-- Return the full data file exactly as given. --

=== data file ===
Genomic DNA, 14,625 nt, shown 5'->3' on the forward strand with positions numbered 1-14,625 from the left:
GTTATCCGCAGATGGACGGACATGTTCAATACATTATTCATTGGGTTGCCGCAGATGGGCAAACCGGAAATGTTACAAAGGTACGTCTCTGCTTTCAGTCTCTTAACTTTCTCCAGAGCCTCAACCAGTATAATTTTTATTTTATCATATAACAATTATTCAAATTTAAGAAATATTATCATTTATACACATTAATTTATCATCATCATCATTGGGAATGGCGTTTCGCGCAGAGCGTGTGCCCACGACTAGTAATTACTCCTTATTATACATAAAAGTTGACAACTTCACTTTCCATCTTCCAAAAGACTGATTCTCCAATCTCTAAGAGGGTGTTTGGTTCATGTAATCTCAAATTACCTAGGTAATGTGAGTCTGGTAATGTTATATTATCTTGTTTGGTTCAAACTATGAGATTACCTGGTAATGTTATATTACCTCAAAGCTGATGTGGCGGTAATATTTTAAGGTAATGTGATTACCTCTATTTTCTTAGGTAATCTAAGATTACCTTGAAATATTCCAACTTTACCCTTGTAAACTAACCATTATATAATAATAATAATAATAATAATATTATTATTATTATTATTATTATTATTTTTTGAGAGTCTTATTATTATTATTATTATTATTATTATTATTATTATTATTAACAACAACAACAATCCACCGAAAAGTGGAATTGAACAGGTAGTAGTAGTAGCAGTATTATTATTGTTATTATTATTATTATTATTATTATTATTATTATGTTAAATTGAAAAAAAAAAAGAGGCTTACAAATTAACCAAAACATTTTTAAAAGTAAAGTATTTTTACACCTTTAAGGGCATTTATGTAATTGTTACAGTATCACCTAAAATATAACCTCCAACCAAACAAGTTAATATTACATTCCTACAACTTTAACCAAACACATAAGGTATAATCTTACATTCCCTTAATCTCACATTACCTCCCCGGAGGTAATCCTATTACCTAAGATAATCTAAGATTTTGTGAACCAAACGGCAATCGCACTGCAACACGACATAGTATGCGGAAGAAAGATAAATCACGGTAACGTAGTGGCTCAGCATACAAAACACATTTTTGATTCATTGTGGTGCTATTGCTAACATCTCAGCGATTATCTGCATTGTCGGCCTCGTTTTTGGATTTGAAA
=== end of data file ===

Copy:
Genomic DNA, 14,625 nt, shown 5'->3' on the forward strand with positions numbered 1-14,625 from the left:
GTTATCCGCAGATGGACGGACATGTTCAATACATTATTCATTGGGTTGCCGCAGATGGGCAAACCGGAAATGTTACAAAGGTACGTCTCTGCTTTCAGTCTCTTAACTTTCTCCAGAGCCTCAACCAGTATAATTTTTATTTTATCATATAACAATTATTCAAATTTAAGAAATATTATCATTTATACACATTAATTTATCATCATCATCATTGGGAATGGCGTTTCGCGCAGAGCGTGTGCCCACGACTAGTAATTACTCCTTATTATACATAAAAGTTGACAACTTCACTTTCCATCTTCCAAAAGACTGATTCTCCAATCTCTAAGAGGGTGTTTGGTTCATGTAATCTCAAATTACCTAGGTAATGTGAGTCTGGTAATGTTATATTATCTTGTTTGGTTCAAACTATGAGATTACCTGGTAATGTTATATTACCTCAAAGCTGATGTGGCGGTAATATTTTAAGGTAATGTGATTACCTCTATTTTCTTAGGTAATCTAAGATTACCTTGAAATATTCCAACTTTACCCTTGTAAACTAACCATTATATAATAATAATAATAATAATAATATTATTATTATTATTATTATTATTATTTTTTGAGAGTCTTATTATTATTATTATTATTATTATTATTATTATTATTATTAACAACAACAACAATCCACCGAAAAGTGGAATTGAACAGGTAGTAGTAGTAGCAGTATTATTATTGTTATTATTATTATTATTATTATTATTATTATTATGTTAAATTGAAAAAAAAAAAGAGGCTTACAAATTAACCAAAACATTTTTAAAAGTAAAGTATTTTTACACCTTTAAGGGCATTTATGTAATTGTTACAGTATCACCTAAAATATAACCTCCAACCAAACAAGTTAATATTACATTCCTACAACTTTAACCAAACACATAAGGTATAATCTTACATTCCCTTAATCTCACATTACCTCCCCGGAGGTAATCCTATTACCTAAGATAATCTAAGATTTTGTGAACCAAACGGCAATCGCACTGCAACACGACATAGTATGCGGAAGAAAGATAAATCACGGTAACGTAGTGGCTCAGCATACAAAACACATTTTTGATTCATTGTGGTGCTATTGCTAACATCTCAGCGATTATCTGCATTGTCGGCCTCGTTTTTGGATTTGAAA